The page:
Yet another embodiment of the invention is an overlay that includes a sheet comprising a plurality of substantially rectangular-frame forming channels that correspond with an image, wherein the channels include slits.

Another embodiment of the invention is an overlay that includes a sheet comprising a plurality of substantially rectangular-frame forming channels that correspond with an image, wherein the channels include grooves.

A still further embodiment of the invention is an overlay that includes a plurality of substantially rectangular-frame forming channels that correspond with an image, wherein the channels include grooves.

Another embodiment of the invention is an overlay that includes a sheet comprising a plurality of substantially rectangular-frame forming perforations that correspond with an image. As with the channels, the plurality of substantially rectangular-frame forming perforations form two different sections: fret sections and neck sections.

Yet another embodiment of the invention further includes a coating to protect the image from degrading.

A still further embodiment of the invention is an overlay that includes a sheet comprising a first substantially flat surface and a second substantially flat surface opposite the first surface, an image disposed on the second surface, an adhesive disposed on the second surface, and a backing layer adjacent, and removably adhered to, the second surface, wherein the sheet comprises a plurality of substantially rectangular-frame forming channels that correspond with the image.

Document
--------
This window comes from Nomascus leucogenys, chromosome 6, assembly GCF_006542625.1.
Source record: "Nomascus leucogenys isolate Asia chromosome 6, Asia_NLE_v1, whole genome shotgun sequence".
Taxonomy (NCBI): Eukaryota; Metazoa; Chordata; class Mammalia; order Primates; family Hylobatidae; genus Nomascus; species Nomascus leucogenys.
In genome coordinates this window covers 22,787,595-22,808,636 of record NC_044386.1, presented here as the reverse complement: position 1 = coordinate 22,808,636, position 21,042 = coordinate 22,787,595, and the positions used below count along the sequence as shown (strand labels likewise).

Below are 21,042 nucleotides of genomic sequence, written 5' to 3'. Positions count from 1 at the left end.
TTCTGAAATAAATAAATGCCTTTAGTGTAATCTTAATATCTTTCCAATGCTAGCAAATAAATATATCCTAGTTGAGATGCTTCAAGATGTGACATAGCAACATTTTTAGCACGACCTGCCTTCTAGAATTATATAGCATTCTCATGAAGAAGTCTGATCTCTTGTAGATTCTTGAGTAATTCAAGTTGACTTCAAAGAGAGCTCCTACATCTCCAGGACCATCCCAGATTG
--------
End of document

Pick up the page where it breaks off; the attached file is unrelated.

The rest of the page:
Yet another embodiment of the invention is a method for creating an overlay sheet.

BRIEF DESCRIPTION OF SEVERAL VIEWS OF THE DRAWINGS

FIG. 1 is a plan view of an overlay sheet according to one embodiment of the present invention.

FIG. 1A is a cross-section of the overlay sheet illustrated in FIG. 1 taken along lines 1A.

FIG. 1B is a partial view of an overlay sheet according to an alternative embodiment of the invention.

FIG. 1C is a partial view of an overlay sheet according to another alternative embodiment of the invention.

FIG. 2 is a perspective view of an overly sheet and a guitar according to yet another embodiment of the present invention.

FIG. 3 is a perspective view of an overlay sheet applied to a guitar according to one embodiment of the present invention.

FIG. 4 is a perspective view of a guitar and overlay sheet according to one embodiment of the present invention.

FIG. 4A is a partial perspective view of an overlay sheet according to one embodiment of the present invention.

FIG. 5 is a partial side view of an overlay being applied to a guitar according to one embodiment of the present invention.

DETAILED DESCRIPTION OF THE INVENTION

Turning now to FIGS. 1, 4A and 5, the preferred overlay disclosed herein includes a sheet 100 comprising a first substantially flat surface 102 and a second substantially flat surface 104 opposite the first surface 102, an image 106 disposed on the first surface 102, an adhesive 108 disposed on the second surface 104, and a backing layer 110 adjacent, and removably adhered to, the second surface.